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In such times, simply reporting from sources and going on “access” has natural limitations. At a Johnson press conference after the Sue Gray report was published, Jessica Elgot from the Guardian asked an interesting question: did the press office know about parties at the time they were still telling journalists there hadn’t been any? Well, last week, the Gray report into unauthorised gatherings on government premises while lockdown restrictions were in force, confirmed there were parties in the press office. In days gone by, lying to the media was a resigning offence. Not anymore.

There was yet another accusation levelled at me by my counterparts in the British media that, in terms of the debate here, is perhaps the most problematic: by criticising the government as a correspondent for a public-service broadcaster (ARD in Germany), I had somehow failed to maintain the necessary “impartiality”. What this comes down to is the idea that publicly funded outlets should not be able to directly criticise the government – when, of course, the complete opposite is the case. Public-service broadcasters instead must always act as a corrective, should always hold governments accountable – and must never end up becoming their megaphone. That is the whole point of publicly owned broadcasters in a liberal democracy. That is their role and that’s where their legitimacy comes from in the overall balance of powers.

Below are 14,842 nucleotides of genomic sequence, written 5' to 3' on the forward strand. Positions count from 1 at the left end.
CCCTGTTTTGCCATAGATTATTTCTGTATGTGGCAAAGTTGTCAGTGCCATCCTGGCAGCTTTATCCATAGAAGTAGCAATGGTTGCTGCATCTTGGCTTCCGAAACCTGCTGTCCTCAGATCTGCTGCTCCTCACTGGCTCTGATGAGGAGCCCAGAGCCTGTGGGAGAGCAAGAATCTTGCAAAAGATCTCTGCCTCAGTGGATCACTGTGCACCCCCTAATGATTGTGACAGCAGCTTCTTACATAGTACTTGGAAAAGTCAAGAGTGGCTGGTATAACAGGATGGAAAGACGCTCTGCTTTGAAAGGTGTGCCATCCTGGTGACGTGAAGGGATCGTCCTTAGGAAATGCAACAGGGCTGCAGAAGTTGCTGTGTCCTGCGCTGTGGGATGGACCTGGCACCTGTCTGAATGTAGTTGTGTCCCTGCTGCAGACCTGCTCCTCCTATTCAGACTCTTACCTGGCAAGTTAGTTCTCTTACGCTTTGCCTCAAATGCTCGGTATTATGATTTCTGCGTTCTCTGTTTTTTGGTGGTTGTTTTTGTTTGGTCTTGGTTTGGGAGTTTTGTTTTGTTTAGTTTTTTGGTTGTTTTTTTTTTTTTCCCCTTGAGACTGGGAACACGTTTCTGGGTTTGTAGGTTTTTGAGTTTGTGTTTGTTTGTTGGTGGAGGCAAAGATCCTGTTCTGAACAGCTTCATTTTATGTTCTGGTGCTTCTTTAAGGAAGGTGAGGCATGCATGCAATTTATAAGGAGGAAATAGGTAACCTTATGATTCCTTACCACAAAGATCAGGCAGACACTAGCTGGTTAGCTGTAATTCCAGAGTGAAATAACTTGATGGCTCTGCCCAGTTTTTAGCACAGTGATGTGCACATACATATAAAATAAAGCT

I remember well a lecture delivered by my current director general in Hamburg in which he was very clear that we, as publicly funded journalists, had an obligation and a duty to liberal democracy to report on any attempts to undermine it, without fear or favour. Ironically, this professional ethos is something we have the British to thank for: following the Second World War, it was they who structured public-service broadcasting in Germany as a decentralised, federal entity in order to block any attempts to seize and control it at a national level. (Back at home in Blighty, of course, no one thought this kind of fail-safe would ever become necessary.)